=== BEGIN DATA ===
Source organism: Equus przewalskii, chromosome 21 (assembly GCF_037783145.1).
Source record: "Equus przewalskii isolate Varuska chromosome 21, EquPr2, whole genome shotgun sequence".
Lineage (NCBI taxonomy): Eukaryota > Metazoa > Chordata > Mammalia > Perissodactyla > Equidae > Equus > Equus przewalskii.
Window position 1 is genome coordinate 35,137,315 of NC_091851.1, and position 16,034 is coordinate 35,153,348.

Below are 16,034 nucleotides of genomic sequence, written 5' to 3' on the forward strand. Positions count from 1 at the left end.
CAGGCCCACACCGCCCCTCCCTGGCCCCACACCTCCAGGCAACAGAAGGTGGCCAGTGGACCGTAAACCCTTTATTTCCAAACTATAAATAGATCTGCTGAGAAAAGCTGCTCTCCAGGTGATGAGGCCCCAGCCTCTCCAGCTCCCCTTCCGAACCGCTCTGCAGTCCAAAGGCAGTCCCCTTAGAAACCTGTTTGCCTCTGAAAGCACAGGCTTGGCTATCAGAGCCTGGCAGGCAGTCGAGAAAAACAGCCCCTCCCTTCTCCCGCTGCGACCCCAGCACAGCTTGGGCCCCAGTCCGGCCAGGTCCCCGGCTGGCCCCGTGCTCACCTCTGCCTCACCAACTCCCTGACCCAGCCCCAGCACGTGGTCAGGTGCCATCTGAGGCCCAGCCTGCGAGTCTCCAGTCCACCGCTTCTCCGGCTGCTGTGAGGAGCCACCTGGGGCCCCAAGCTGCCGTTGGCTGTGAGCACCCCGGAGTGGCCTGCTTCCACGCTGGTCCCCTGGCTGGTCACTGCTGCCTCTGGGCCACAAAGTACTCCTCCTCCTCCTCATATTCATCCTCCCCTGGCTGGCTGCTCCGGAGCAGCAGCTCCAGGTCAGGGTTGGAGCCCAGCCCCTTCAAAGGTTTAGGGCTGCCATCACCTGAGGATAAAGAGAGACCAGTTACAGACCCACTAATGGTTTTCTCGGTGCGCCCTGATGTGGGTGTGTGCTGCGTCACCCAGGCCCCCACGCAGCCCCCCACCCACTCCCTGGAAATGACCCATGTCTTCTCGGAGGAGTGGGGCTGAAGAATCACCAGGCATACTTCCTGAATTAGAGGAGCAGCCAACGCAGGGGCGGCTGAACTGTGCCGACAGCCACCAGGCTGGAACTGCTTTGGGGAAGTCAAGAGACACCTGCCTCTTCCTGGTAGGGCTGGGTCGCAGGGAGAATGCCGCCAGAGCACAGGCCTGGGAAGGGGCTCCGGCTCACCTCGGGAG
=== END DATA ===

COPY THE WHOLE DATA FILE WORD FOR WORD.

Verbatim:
Source organism: Equus przewalskii, chromosome 21 (assembly GCF_037783145.1).
Source record: "Equus przewalskii isolate Varuska chromosome 21, EquPr2, whole genome shotgun sequence".
Lineage (NCBI taxonomy): Eukaryota > Metazoa > Chordata > Mammalia > Perissodactyla > Equidae > Equus > Equus przewalskii.
Window position 1 is genome coordinate 35,137,315 of NC_091851.1, and position 16,034 is coordinate 35,153,348.

Below are 16,034 nucleotides of genomic sequence, written 5' to 3' on the forward strand. Positions count from 1 at the left end.
CAGGCCCACACCGCCCCTCCCTGGCCCCACACCTCCAGGCAACAGAAGGTGGCCAGTGGACCGTAAACCCTTTATTTCCAAACTATAAATAGATCTGCTGAGAAAAGCTGCTCTCCAGGTGATGAGGCCCCAGCCTCTCCAGCTCCCCTTCCGAACCGCTCTGCAGTCCAAAGGCAGTCCCCTTAGAAACCTGTTTGCCTCTGAAAGCACAGGCTTGGCTATCAGAGCCTGGCAGGCAGTCGAGAAAAACAGCCCCTCCCTTCTCCCGCTGCGACCCCAGCACAGCTTGGGCCCCAGTCCGGCCAGGTCCCCGGCTGGCCCCGTGCTCACCTCTGCCTCACCAACTCCCTGACCCAGCCCCAGCACGTGGTCAGGTGCCATCTGAGGCCCAGCCTGCGAGTCTCCAGTCCACCGCTTCTCCGGCTGCTGTGAGGAGCCACCTGGGGCCCCAAGCTGCCGTTGGCTGTGAGCACCCCGGAGTGGCCTGCTTCCACGCTGGTCCCCTGGCTGGTCACTGCTGCCTCTGGGCCACAAAGTACTCCTCCTCCTCCTCATATTCATCCTCCCCTGGCTGGCTGCTCCGGAGCAGCAGCTCCAGGTCAGGGTTGGAGCCCAGCCCCTTCAAAGGTTTAGGGCTGCCATCACCTGAGGATAAAGAGAGACCAGTTACAGACCCACTAATGGTTTTCTCGGTGCGCCCTGATGTGGGTGTGTGCTGCGTCACCCAGGCCCCCACGCAGCCCCCCACCCACTCCCTGGAAATGACCCATGTCTTCTCGGAGGAGTGGGGCTGAAGAATCACCAGGCATACTTCCTGAATTAGAGGAGCAGCCAACGCAGGGGCGGCTGAACTGTGCCGACAGCCACCAGGCTGGAACTGCTTTGGGGAAGTCAAGAGACACCTGCCTCTTCCTGGTAGGGCTGGGTCGCAGGGAGAATGCCGCCAGAGCACAGGCCTGGGAAGGGGCTCCGGCTCACCTCGGGAG